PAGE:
Practice Models

Note: The following section outlines the various private practice models available to dentists in Canada. More information about other practice models within the public sector (e.g., in military, hospital, or academic settings) will be developed at a later date.

Practice Models

By Nick Korhonen CPA, CA

Whether you decide to own a practice or work as an associate, there are a variety of practice models for you to consider as you move along your career path. One model does not fit all, nor are you committed to a particular model for your entire career. Instead, at different stages of your life and career, one model may fit your needs better than the rest.

Single Owner – Sole Proprietorship

This particular model is the simplest model of ownership and has the lowest maintenance. In a sole proprietorship, one single personal tax return is filed. This type of practice is usually fairly small, and production is generally less than $500K per year. Because of its relatively small size and production, it is somewhat rare today to see an associate working in this sole proprietorship model of care.

Single Owner – Professional Corporation (PC)

Nowadays, it is more common to see solo practitioners owning and incorporating their practice. Having a professional corporation (PC) offers owners many tax advantages, especially as money held within the PC is taxed at a lower rate than personal tax returns. Additionally, in certain circumstances, owner dentists may be able to split their income with their spouses or family members.

Another advantage of holding funds in the PC is that the money can be used to pay down practice debt at a faster rate. Additionally, when the practice is sold, the owner and their family members can sell their shares of the PC, which may allow them to benefit from the Lifetime Capital Gains Exemption.  This exemption currently allows each shareholder to receive proceeds of $867K (tax-free) on the sale of the practice.

It’s important to note that associates are also able to incorporate.

Joint Ownership

Two or more dentists may operate more than one practice (usually a small number) together in which they share ownership.  This can be structured in a number of ways, the most common being a partnership, or joint ownership of a single PC. The purpose of a joint-ownership model is to co-own the business and work together toward a common goal. Joint ownership also helps reduce the administrative burden associated with ownership and allows each dentist more time to be chairside to focus on patient care and revenue generation for the practice. Patients may be shared amongst the dentists, but appointment availability and scheduling issues often determines which dentist a patient will see.

Although there are advantages to partnering with a colleague and sharing the responsibilities of practice ownership, partnership can be likened to a marriage. When things are going well, the partnership also works well; but when disagreements occur, it can be difficult to work through them. As such, it is imperative to have a well-drafted agreement that outlines how disputes and disagreements will be settled, the roles and responsibilities of each partner and how revenues/profits will be distributed. Additionally, if one partner wants to dissolve the partnership or buy the other partner out, these terms should also be included in the formal agreement. It is essential when entering into any contractual agreement that competent advisors (e.g., lawyers, accountants, bankers, etc.) that have specific dental industry experience are consulted. Consider asking colleagues for references to find the right experts for your situation.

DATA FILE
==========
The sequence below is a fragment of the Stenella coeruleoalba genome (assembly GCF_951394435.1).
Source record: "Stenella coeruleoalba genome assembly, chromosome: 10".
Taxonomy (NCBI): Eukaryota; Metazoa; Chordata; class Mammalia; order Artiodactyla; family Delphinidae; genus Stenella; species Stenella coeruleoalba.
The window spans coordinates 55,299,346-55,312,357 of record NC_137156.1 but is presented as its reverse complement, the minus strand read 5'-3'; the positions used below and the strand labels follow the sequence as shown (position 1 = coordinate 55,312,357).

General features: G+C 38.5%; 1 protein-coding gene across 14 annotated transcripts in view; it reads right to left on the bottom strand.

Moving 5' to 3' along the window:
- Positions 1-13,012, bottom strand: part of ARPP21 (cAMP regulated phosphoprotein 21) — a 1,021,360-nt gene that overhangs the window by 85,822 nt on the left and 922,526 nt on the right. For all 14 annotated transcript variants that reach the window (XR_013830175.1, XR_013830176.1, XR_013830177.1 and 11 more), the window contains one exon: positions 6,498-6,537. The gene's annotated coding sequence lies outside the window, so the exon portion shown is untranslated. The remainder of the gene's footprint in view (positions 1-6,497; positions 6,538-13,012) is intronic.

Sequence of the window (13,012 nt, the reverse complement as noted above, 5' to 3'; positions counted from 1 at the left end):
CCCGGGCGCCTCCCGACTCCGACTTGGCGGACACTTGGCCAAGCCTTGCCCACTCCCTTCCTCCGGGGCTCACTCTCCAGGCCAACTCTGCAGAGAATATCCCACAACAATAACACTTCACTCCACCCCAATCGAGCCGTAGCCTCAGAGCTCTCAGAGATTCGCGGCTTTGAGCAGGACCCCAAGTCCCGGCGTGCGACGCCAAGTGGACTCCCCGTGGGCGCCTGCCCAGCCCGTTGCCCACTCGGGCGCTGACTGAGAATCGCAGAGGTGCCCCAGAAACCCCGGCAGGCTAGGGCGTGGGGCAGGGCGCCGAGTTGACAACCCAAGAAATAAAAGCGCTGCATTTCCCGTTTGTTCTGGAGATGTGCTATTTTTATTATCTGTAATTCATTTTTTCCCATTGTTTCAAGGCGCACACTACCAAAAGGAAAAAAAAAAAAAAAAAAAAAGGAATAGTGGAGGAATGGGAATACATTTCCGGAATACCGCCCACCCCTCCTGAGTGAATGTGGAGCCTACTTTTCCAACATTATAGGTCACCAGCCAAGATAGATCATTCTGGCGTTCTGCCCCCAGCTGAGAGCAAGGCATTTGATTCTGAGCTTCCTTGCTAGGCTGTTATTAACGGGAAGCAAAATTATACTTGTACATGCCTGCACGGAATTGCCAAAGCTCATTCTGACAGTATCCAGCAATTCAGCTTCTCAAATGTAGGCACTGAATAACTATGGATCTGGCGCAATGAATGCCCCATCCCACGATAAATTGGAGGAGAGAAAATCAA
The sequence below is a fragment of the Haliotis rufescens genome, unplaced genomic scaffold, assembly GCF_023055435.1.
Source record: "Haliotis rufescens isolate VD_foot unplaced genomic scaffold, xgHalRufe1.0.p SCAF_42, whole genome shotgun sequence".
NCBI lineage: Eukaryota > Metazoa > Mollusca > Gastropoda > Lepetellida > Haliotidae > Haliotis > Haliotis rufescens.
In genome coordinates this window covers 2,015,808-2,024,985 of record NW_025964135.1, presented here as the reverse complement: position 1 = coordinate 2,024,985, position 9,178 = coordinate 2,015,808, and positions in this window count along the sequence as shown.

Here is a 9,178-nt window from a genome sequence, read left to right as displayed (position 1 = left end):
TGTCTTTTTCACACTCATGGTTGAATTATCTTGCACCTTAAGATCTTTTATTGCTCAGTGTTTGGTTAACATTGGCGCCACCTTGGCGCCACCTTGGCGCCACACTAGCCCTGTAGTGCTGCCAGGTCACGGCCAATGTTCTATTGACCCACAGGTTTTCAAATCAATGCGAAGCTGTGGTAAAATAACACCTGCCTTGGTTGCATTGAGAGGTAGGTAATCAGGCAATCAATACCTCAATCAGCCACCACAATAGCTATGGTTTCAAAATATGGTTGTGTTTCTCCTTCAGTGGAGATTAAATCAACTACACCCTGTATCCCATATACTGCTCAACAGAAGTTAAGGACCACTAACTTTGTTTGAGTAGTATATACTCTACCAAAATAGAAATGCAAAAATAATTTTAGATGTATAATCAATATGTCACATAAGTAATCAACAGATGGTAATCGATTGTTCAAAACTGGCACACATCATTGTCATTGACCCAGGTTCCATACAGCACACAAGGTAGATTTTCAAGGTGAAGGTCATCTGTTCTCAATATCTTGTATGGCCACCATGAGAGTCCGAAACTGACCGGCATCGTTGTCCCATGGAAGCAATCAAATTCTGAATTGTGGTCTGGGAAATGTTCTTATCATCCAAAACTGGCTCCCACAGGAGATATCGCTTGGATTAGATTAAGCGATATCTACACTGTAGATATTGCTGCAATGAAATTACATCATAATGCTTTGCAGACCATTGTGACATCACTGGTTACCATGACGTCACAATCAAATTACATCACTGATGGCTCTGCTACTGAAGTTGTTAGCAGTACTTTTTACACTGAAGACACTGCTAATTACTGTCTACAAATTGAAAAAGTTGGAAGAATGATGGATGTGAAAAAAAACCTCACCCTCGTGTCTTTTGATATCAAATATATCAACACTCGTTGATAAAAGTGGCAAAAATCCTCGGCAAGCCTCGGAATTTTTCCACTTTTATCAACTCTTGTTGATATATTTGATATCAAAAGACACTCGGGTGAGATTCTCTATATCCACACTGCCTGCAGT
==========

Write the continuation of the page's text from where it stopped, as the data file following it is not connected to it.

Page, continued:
These days, a joint ownership model is less common, but cost-sharing agreements are popular and have gained more prominence than joint ownership. As the name suggests, dentists involved in this type of arrangement maintain their autonomy, run their individual practices, but share common expenses. The extent of shared costs can vary, however at a minimum, these costs include the rent, front office administrative staff and basic equipment.

Dental Practice Ownership as an Investment

Over the years, there has been an increase in dentists or dental groups owning multiple practices, most commonly as long-term investments. The number of offices that a single dentist or group owns can vary. Typically, as ownership of practices increases so do the complexities of providing quality, consistent care, administration and financial and tax reporting. General information about these practice models is outlined below.

Ownership of <5 practices (usually 2–4)

It is not uncommon for a single dentist owner with an entrepreneurial mindset to own multiple offices. The offices will either be owned under one main corporation, or more often each office will be a distinct PC. While this may be onerous with respect to administrative paperwork and filing separate tax returns, it is far easier if the owner wishes to sell one of the practices or shares of the specific PC. If the practices are housed under one corporation, when a practice is sold it becomes an asset sale, or else a complex reorganization may be required to allow for a share sale.

Over time and as the number of offices increases, the original owner may offer other dentists the opportunity to buy-in, to oversee a particular practice. This gives the owner more flexibility to manage all of the offices and he/she does not need to work in each office.

It should be noted that once a dentist owns multiple practices, banks require a more complex reporting structure and may be less inclined to offer 100% financing towards the purchase of additional practices.